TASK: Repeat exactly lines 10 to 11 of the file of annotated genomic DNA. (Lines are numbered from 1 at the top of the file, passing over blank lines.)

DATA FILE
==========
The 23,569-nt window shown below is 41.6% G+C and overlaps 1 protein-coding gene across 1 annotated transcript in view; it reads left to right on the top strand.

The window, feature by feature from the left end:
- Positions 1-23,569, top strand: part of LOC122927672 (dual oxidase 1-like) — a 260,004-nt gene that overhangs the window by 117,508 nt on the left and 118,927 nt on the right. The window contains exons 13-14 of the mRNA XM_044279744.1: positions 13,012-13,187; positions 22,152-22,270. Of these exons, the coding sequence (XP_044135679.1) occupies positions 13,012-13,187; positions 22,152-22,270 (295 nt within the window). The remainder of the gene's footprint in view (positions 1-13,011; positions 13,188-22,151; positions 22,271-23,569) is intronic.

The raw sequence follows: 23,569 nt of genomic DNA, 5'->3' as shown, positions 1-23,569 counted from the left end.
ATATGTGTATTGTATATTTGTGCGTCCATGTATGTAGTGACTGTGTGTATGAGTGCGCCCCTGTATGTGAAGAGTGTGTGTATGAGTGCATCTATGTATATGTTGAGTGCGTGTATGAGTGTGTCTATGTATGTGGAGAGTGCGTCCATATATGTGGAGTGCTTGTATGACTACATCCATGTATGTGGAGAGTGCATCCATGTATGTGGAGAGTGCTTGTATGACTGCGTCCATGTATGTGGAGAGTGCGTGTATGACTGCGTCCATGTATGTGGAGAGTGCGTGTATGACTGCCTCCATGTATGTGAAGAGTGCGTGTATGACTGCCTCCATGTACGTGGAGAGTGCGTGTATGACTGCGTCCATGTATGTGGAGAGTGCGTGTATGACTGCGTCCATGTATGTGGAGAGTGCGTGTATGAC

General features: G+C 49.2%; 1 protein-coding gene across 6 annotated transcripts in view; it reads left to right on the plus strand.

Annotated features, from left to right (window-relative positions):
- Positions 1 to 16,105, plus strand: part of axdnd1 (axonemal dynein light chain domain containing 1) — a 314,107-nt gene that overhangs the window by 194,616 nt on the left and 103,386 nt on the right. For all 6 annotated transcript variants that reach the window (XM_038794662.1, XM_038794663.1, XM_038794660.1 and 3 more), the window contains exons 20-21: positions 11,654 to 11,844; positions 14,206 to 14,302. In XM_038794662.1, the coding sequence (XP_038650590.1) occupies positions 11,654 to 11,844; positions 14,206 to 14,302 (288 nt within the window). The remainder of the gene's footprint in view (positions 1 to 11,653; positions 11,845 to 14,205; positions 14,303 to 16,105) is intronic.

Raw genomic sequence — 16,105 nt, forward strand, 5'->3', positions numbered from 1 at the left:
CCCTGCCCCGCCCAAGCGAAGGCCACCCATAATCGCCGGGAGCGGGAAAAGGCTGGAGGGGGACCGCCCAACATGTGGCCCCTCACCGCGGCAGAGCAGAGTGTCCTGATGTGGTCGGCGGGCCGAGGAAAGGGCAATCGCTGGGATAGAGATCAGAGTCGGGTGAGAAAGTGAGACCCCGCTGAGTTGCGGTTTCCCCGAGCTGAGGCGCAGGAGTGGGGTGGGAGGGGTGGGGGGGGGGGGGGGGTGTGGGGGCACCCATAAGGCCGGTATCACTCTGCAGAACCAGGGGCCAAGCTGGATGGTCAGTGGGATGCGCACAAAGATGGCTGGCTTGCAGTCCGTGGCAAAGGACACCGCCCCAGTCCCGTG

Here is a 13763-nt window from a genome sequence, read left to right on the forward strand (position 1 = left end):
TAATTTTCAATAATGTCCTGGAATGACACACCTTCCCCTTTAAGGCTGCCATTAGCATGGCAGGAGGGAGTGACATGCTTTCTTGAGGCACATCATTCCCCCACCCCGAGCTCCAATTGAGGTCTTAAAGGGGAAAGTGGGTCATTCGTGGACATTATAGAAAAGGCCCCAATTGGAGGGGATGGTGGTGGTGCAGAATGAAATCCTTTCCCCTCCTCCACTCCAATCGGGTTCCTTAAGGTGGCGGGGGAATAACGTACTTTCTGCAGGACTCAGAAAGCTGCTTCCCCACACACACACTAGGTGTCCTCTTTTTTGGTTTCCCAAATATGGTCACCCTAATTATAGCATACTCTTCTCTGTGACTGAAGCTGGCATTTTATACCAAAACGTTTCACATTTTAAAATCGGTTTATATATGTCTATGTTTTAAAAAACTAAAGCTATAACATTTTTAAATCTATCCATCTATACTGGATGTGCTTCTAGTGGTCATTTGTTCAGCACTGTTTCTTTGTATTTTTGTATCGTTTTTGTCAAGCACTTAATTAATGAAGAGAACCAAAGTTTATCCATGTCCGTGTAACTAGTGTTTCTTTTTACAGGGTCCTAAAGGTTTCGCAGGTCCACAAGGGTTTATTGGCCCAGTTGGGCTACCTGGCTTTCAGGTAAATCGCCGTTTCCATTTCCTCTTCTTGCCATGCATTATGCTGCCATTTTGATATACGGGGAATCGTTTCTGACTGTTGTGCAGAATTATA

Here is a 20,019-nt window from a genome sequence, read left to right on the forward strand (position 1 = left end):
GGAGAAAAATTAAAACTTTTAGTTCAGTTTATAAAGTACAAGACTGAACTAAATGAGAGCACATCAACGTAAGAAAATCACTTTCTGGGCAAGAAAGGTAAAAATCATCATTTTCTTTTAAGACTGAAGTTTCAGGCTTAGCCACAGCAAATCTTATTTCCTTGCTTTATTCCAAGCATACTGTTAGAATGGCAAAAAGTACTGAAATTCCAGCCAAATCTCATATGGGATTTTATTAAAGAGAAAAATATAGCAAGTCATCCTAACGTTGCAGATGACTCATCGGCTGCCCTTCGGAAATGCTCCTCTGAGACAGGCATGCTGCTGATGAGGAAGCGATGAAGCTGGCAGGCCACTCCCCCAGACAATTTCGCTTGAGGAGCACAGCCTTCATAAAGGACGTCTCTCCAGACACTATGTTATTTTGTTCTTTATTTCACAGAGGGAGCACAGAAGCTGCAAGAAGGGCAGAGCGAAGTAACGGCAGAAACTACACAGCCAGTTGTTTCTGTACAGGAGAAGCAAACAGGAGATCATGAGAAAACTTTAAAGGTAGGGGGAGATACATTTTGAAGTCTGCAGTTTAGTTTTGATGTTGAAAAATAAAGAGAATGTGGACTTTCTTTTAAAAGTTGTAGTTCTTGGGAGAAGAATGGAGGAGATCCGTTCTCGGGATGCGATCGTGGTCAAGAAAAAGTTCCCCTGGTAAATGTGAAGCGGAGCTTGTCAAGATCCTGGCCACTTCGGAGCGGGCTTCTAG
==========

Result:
CCCTGCCCCGCCCAAGCGAAGGCCACCCATAATCGCCGGGAGCGGGAAAAGGCTGGAGGGGGACCGCCCAACATGTGGCCCCTCACCGCGGCAGAGCAGAGTGTCCTGATGTGGTCGGCGGGCCGAGGAAAGGGCAATCGCTGGGATAGAGATCAGAGTCGGGTGAGAAAGTGAGACCCCGCTGAGTTGCGGTTTCCCCGAGCTGAGGCGCAGGAGTGGGGTGGGAGGGGTGGGGGGGGGGGGGGGGTGTGGGGGCACCCATAAGGCCGGTATCACTCTGCAGAACCAGGGGCCAAGCTGGATGGTCAGTGGGATGCGCACAAAGATGGCTGGCTTGCAGTCCGTGGCAAAGGACACCGCCCCAGTCCCGTG

Here is a 13763-nt window from a genome sequence, read left to right on the forward strand (position 1 = left end):